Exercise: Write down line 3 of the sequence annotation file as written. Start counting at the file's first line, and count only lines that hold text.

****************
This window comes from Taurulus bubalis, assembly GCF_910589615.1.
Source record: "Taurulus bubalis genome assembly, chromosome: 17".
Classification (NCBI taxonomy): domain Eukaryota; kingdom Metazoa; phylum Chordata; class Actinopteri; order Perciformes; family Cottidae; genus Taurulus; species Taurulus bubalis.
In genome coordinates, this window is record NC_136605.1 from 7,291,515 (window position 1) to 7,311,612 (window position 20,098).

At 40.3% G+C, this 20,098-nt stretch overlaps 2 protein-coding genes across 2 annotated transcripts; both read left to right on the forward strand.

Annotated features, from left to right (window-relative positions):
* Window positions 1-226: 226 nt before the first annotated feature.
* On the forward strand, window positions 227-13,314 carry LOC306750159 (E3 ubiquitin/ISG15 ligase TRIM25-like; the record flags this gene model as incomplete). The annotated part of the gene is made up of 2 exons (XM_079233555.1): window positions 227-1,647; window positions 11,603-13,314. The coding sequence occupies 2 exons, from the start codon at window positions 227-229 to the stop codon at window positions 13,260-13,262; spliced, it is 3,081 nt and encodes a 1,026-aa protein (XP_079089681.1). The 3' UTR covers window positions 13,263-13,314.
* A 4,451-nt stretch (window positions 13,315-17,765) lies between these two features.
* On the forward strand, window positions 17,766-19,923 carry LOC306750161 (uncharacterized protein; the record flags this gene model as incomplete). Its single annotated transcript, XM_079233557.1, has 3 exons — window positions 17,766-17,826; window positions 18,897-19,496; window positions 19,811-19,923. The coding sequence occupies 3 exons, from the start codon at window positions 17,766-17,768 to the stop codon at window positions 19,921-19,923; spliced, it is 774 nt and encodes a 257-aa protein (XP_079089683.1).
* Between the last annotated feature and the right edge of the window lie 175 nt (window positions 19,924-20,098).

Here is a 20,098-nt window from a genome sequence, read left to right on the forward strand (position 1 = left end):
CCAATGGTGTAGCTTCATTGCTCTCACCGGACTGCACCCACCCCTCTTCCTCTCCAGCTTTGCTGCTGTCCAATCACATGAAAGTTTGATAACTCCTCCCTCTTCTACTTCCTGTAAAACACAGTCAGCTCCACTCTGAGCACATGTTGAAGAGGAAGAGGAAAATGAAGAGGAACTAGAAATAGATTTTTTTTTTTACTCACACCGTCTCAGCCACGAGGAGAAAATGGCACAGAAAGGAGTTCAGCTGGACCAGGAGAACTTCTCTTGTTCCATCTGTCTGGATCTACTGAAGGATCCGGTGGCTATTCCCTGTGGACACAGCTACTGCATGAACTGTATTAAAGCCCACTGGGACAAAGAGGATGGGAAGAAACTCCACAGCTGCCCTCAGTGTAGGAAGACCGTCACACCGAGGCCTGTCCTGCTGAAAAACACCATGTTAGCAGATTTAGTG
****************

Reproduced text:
Classification (NCBI taxonomy): domain Eukaryota; kingdom Metazoa; phylum Chordata; class Actinopteri; order Perciformes; family Cottidae; genus Taurulus; species Taurulus bubalis.